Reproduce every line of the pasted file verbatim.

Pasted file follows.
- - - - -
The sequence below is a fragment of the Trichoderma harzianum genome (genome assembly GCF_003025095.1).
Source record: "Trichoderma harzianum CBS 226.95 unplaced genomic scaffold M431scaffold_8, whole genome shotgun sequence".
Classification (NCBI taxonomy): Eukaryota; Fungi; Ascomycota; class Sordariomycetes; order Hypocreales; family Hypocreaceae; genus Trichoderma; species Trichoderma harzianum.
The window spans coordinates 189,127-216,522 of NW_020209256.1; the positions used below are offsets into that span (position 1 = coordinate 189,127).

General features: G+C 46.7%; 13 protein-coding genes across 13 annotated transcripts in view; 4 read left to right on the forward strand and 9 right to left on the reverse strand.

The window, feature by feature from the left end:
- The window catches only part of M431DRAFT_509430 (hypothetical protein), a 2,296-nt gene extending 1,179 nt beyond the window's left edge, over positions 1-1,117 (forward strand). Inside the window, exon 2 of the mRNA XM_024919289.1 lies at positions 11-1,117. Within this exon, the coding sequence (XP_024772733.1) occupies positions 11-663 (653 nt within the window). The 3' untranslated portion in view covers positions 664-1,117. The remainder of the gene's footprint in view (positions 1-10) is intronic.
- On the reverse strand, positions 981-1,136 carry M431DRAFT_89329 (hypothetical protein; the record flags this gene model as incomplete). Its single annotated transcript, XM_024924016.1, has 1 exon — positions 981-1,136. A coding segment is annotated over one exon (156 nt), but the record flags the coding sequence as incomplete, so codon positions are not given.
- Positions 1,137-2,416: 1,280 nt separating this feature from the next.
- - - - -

The sequence below is a fragment of the Trichoderma harzianum genome (genome assembly GCF_003025095.1).
Source record: "Trichoderma harzianum CBS 226.95 unplaced genomic scaffold M431scaffold_8, whole genome shotgun sequence".
Classification (NCBI taxonomy): Eukaryota; Fungi; Ascomycota; class Sordariomycetes; order Hypocreales; family Hypocreaceae; genus Trichoderma; species Trichoderma harzianum.
The window spans coordinates 189,127-216,522 of NW_020209256.1; the positions used below are offsets into that span (position 1 = coordinate 189,127).

General features: G+C 46.7%; 13 protein-coding genes across 13 annotated transcripts in view; 4 read left to right on the forward strand and 9 right to left on the reverse strand.

The window, feature by feature from the left end:
- The window catches only part of M431DRAFT_509430 (hypothetical protein), a 2,296-nt gene extending 1,179 nt beyond the window's left edge, over positions 1-1,117 (forward strand). Inside the window, exon 2 of the mRNA XM_024919289.1 lies at positions 11-1,117. Within this exon, the coding sequence (XP_024772733.1) occupies positions 11-663 (653 nt within the window). The 3' untranslated portion in view covers positions 664-1,117. The remainder of the gene's footprint in view (positions 1-10) is intronic.
- On the reverse strand, positions 981-1,136 carry M431DRAFT_89329 (hypothetical protein; the record flags this gene model as incomplete). Its single annotated transcript, XM_024924016.1, has 1 exon — positions 981-1,136. A coding segment is annotated over one exon (156 nt), but the record flags the coding sequence as incomplete, so codon positions are not given.
- Positions 1,137-2,416: 1,280 nt separating this feature from the next.